This Sunday, I was listening to the preacher, and he was talking through the first few chapters in Genesis. When he got to the part about Adam and Eve eating the fruit, he told a quick story. I have heard it before. This version was of an older farm hand named Moses who was chopping out a tree stump. The ranch owner walked by while Moses was complaining that all his hard work was Adam’s fault. “If he’d of just stayed away from that tree, we’d all have been better off.”
At this, the ranch owner relieved him of all his duties. “You can do anything you like on the ranch. Every room is open to you and all I have is yours. Only one thing, there is a box on the mantle, don’t open it.”
Moses lived the high life for a while, but eventually the thought of this box started to creep into his mind. After some time, Moses eventually could not restrain himself any longer and he opened it. Inside lay a note that read, “Get back to work Moses. You’re no better than he was.”
It’s a good story with a great point. It got me thinking about something that has been running through my mind for quite some time.
Why do people, myself included, have such a problem taking responsibility for our lives? Old Moses was blaming Adam for his troubles, when deep inside, he was dealing with the same root issues as. It’s almost like a majority of Christianity believes we lost something when Adam took a bite of the forbidden fruit. I just can’t see it. You could go on about position, relationship, fellowship, etcetera, and how it all changed, but I don’t believe we lost anything. We couldn’t have, because to lose something, you first have to possess it.
I believe that it is God who lost out in the deal. We are his creation, and through no fault of His own, we have broken ties with Him. There is another story, a parable of Jesus, that relates what happened very well; the prodigal son. If you are not familiar with it, you can read the details in Luke 15.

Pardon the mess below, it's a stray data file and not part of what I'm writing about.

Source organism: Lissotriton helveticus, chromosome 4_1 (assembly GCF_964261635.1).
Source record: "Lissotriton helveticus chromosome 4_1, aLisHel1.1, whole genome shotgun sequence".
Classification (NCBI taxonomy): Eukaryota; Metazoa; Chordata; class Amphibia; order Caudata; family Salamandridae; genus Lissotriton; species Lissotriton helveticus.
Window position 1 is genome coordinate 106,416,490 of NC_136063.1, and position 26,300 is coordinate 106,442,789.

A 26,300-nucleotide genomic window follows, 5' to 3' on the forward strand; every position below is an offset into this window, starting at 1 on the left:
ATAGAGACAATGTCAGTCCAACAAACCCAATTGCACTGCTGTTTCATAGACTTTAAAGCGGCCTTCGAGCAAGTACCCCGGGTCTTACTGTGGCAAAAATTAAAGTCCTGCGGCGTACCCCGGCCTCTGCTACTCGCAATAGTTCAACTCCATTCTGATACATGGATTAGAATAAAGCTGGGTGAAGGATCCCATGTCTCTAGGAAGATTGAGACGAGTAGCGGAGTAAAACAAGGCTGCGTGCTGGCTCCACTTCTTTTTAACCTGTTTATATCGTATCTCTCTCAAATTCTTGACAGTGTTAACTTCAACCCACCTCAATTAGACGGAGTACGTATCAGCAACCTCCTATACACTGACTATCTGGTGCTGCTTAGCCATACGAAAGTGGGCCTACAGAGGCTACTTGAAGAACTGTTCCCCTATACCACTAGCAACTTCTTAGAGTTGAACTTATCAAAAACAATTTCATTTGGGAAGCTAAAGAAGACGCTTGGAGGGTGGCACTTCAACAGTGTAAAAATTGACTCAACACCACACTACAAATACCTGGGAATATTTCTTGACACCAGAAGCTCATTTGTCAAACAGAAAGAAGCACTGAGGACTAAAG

Basically, a son asks his father for his inheritance so that he can make his own way with it. He gets a place in the city and parties it up until his money is gone. His friends all turn on him and the only job he can find is cleaning after pigs. He decides that he will go home and be a servant at his dad’s house. While he is on the road to his dad’s house, still a ways off, his dad sees him coming down the road. The father runs to him and embraces him. His son was home.
I have heard many different interpretations of this, and some great sermons bringing out different points. The main point, mentioned twice in the story, is that the son was lost, but now is found: was dead but is now alive. It was not at any part of the story about the son losing something. He never had anything of himself. The money and the freedom to spend it came from his father. The son was irresponsible with the gift he was given, but never was it his loss, it was the fathers. And it was not the father’s fault that the inheritance was lost.
Yes, as a result of Adam taking the great gift he was given and casting it aside for his own satisfaction, we are all now lost sons, but we have not lost anything. My troubles are the product of my own decisions, not Adam’s. The responsibility lies solely with me. One day when I stand before God, I will not be able to say, “Sorry I was a lying, blaspheming, adulterous murder. It was Adam’s fault for eating the fruit.” He would just look at me, and convict me with my own words. I am what I am because I choose to be so. My life is the result of my own decisions: good or bad.
The Father longs for our relationship with Him to be restored; he wants us to come home. The great thing about returning home is that something deep inside already knows the way. So many times I have said the words, “God come to me,” all the while He is saying, “Just come home, I am waiting.” The right of passage has been secured through His son Jesus, and when we do finally come to the end of our own selfish ambitions to make the decision to return to Him, He embraces us with the words, “My son was lost, but now is found: was dead but is now alive.”